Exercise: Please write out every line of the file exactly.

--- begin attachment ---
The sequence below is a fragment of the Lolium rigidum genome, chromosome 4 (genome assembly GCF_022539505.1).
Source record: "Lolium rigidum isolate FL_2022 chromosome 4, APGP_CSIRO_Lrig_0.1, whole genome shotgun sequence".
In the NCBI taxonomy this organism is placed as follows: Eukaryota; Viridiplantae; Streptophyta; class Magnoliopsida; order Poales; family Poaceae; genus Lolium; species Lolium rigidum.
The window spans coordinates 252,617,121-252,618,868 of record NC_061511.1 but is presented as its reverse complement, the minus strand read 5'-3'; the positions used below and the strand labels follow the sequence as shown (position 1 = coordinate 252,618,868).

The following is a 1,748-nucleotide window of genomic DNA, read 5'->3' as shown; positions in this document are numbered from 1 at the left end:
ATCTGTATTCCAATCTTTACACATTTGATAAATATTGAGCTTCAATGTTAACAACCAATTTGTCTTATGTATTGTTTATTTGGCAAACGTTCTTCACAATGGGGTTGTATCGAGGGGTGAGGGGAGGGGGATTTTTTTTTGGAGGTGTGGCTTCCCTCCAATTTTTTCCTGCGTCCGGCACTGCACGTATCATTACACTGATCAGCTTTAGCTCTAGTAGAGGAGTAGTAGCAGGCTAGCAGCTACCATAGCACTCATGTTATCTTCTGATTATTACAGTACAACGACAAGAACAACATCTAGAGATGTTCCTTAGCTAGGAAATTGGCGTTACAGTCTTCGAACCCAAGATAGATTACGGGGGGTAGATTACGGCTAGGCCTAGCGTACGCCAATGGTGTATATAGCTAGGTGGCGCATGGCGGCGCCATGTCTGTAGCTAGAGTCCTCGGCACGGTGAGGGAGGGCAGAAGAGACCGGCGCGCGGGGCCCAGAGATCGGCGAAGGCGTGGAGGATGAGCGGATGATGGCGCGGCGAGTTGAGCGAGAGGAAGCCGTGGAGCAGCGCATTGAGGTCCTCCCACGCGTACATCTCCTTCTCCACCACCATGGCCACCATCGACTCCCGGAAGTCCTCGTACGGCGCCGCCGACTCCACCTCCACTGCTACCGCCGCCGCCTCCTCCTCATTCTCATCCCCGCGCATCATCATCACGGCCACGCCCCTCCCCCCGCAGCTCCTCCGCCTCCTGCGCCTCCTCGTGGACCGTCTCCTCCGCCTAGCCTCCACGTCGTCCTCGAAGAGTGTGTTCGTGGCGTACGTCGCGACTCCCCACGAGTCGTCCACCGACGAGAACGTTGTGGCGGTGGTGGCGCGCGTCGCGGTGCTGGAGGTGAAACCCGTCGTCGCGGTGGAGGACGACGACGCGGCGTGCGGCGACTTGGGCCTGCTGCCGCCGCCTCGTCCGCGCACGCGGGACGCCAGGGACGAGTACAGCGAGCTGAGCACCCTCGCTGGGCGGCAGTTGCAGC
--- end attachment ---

The sequence below is a fragment of the Lolium rigidum genome, chromosome 4 (genome assembly GCF_022539505.1).
Source record: "Lolium rigidum isolate FL_2022 chromosome 4, APGP_CSIRO_Lrig_0.1, whole genome shotgun sequence".
In the NCBI taxonomy this organism is placed as follows: Eukaryota; Viridiplantae; Streptophyta; class Magnoliopsida; order Poales; family Poaceae; genus Lolium; species Lolium rigidum.
The window spans coordinates 252,617,121-252,618,868 of record NC_061511.1 but is presented as its reverse complement, the minus strand read 5'-3'; the positions used below and the strand labels follow the sequence as shown (position 1 = coordinate 252,618,868).

The following is a 1,748-nucleotide window of genomic DNA, read 5'->3' as shown; positions in this document are numbered from 1 at the left end:
ATCTGTATTCCAATCTTTACACATTTGATAAATATTGAGCTTCAATGTTAACAACCAATTTGTCTTATGTATTGTTTATTTGGCAAACGTTCTTCACAATGGGGTTGTATCGAGGGGTGAGGGGAGGGGGATTTTTTTTTGGAGGTGTGGCTTCCCTCCAATTTTTTCCTGCGTCCGGCACTGCACGTATCATTACACTGATCAGCTTTAGCTCTAGTAGAGGAGTAGTAGCAGGCTAGCAGCTACCATAGCACTCATGTTATCTTCTGATTATTACAGTACAACGACAAGAACAACATCTAGAGATGTTCCTTAGCTAGGAAATTGGCGTTACAGTCTTCGAACCCAAGATAGATTACGGGGGGTAGATTACGGCTAGGCCTAGCGTACGCCAATGGTGTATATAGCTAGGTGGCGCATGGCGGCGCCATGTCTGTAGCTAGAGTCCTCGGCACGGTGAGGGAGGGCAGAAGAGACCGGCGCGCGGGGCCCAGAGATCGGCGAAGGCGTGGAGGATGAGCGGATGATGGCGCGGCGAGTTGAGCGAGAGGAAGCCGTGGAGCAGCGCATTGAGGTCCTCCCACGCGTACATCTCCTTCTCCACCACCATGGCCACCATCGACTCCCGGAAGTCCTCGTACGGCGCCGCCGACTCCACCTCCACTGCTACCGCCGCCGCCTCCTCCTCATTCTCATCCCCGCGCATCATCATCACGGCCACGCCCCTCCCCCCGCAGCTCCTCCGCCTCCTGCGCCTCCTCGTGGACCGTCTCCTCCGCCTAGCCTCCACGTCGTCCTCGAAGAGTGTGTTCGTGGCGTACGTCGCGACTCCCCACGAGTCGTCCACCGACGAGAACGTTGTGGCGGTGGTGGCGCGCGTCGCGGTGCTGGAGGTGAAACCCGTCGTCGCGGTGGAGGACGACGACGCGGCGTGCGGCGACTTGGGCCTGCTGCCGCCGCCTCGTCCGCGCACGCGGGACGCCAGGGACGAGTACAGCGAGCTGAGCACCCTCGCTGGGCGGCAGTTGCAGC